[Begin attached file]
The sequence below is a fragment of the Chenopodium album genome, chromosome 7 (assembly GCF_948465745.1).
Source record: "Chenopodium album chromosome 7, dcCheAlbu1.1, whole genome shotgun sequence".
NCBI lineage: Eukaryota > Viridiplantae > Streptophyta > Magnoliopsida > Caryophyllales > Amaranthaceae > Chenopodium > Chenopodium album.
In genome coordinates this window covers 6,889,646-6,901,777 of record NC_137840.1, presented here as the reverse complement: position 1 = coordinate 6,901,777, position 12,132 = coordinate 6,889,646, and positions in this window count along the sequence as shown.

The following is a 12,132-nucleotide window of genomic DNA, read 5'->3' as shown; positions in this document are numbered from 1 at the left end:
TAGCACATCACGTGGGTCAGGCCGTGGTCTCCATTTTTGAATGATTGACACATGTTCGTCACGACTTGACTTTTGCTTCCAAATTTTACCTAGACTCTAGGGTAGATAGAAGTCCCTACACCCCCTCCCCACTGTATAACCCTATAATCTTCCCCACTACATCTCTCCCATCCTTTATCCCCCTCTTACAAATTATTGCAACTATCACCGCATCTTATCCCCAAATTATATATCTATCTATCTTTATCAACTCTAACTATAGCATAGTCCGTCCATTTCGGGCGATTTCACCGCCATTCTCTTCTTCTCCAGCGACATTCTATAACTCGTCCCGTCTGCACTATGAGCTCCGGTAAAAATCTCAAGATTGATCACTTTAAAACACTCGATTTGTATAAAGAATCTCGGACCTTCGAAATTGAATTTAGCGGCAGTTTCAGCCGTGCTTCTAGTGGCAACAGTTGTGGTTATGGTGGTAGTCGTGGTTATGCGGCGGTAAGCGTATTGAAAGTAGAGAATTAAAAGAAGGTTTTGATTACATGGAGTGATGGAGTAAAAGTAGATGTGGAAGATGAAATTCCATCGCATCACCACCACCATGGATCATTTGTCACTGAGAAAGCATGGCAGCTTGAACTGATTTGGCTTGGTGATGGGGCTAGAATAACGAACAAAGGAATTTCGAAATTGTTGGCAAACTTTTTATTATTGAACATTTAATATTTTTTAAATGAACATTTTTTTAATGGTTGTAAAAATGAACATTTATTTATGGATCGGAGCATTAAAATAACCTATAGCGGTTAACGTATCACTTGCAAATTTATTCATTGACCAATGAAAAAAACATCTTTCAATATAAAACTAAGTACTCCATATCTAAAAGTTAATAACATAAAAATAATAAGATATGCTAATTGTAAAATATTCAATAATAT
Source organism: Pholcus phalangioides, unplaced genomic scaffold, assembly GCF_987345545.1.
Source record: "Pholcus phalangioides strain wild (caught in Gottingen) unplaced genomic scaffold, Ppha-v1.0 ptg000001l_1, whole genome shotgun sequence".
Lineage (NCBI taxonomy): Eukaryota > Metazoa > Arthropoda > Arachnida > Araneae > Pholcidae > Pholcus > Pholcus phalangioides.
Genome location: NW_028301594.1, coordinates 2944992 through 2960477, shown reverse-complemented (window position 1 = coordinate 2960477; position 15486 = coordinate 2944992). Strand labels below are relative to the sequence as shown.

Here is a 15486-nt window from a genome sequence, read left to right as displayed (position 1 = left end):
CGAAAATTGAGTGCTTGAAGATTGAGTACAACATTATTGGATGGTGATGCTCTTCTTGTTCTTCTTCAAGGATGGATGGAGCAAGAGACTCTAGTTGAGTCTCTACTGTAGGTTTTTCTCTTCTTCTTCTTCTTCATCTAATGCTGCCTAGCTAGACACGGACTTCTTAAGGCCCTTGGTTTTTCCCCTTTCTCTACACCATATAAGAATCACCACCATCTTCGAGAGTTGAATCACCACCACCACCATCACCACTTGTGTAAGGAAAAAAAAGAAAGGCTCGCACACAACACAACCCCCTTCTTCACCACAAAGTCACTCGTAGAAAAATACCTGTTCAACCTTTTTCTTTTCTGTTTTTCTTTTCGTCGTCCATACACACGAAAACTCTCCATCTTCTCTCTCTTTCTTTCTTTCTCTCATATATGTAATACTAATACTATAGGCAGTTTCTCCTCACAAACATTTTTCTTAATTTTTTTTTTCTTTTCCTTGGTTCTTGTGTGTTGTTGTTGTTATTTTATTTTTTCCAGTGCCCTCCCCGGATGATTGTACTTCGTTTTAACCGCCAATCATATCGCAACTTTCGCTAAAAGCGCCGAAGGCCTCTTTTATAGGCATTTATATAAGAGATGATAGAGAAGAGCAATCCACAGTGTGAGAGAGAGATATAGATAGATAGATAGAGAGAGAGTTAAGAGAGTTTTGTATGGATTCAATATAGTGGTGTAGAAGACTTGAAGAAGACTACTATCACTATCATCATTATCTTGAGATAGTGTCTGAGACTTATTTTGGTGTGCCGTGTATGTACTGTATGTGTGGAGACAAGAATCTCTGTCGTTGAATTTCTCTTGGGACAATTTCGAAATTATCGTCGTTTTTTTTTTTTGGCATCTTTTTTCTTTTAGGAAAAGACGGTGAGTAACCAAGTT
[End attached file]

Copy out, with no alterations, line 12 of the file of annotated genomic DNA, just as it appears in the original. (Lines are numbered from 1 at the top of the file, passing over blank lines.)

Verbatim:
CGAAAATTGAGTGCTTGAAGATTGAGTACAACATTATTGGATGGTGATGCTCTTCTTGTTCTTCTTCAAGGATGGATGGAGCAAGAGACTCTAGTTGAGTCTCTACTGTAGGTTTTTCTCTTCTTCTTCTTCTTCATCTAATGCTGCCTAGCTAGACACGGACTTCTTAAGGCCCTTGGTTTTTCCCCTTTCTCTACACCATATAAGAATCACCACCATCTTCGAGAGTTGAATCACCACCACCACCATCACCACTTGTGTAAGGAAAAAAAAGAAAGGCTCGCACACAACACAACCCCCTTCTTCACCACAAAGTCACTCGTAGAAAAATACCTGTTCAACCTTTTTCTTTTCTGTTTTTCTTTTCGTCGTCCATACACACGAAAACTCTCCATCTTCTCTCTCTTTCTTTCTTTCTCTCATATATGTAATACTAATACTATAGGCAGTTTCTCCTCACAAACATTTTTCTTAATTTTTTTTTTCTTTTCCTTGGTTCTTGTGTGTTGTTGTTGTTATTTTATTTTTTCCAGTGCCCTCCCCGGATGATTGTACTTCGTTTTAACCGCCAATCATATCGCAACTTTCGCTAAAAGCGCCGAAGGCCTCTTTTATAGGCATTTATATAAGAGATGATAGAGAAGAGCAATCCACAGTGTGAGAGAGAGATATAGATAGATAGATAGAGAGAGAGTTAAGAGAGTTTTGTATGGATTCAATATAGTGGTGTAGAAGACTTGAAGAAGACTACTATCACTATCATCATTATCTTGAGATAGTGTCTGAGACTTATTTTGGTGTGCCGTGTATGTACTGTATGTGTGGAGACAAGAATCTCTGTCGTTGAATTTCTCTTGGGACAATTTCGAAATTATCGTCGTTTTTTTTTTTTGGCATCTTTTTTCTTTTAGGAAAAGACGGTGAGTAACCAAGTT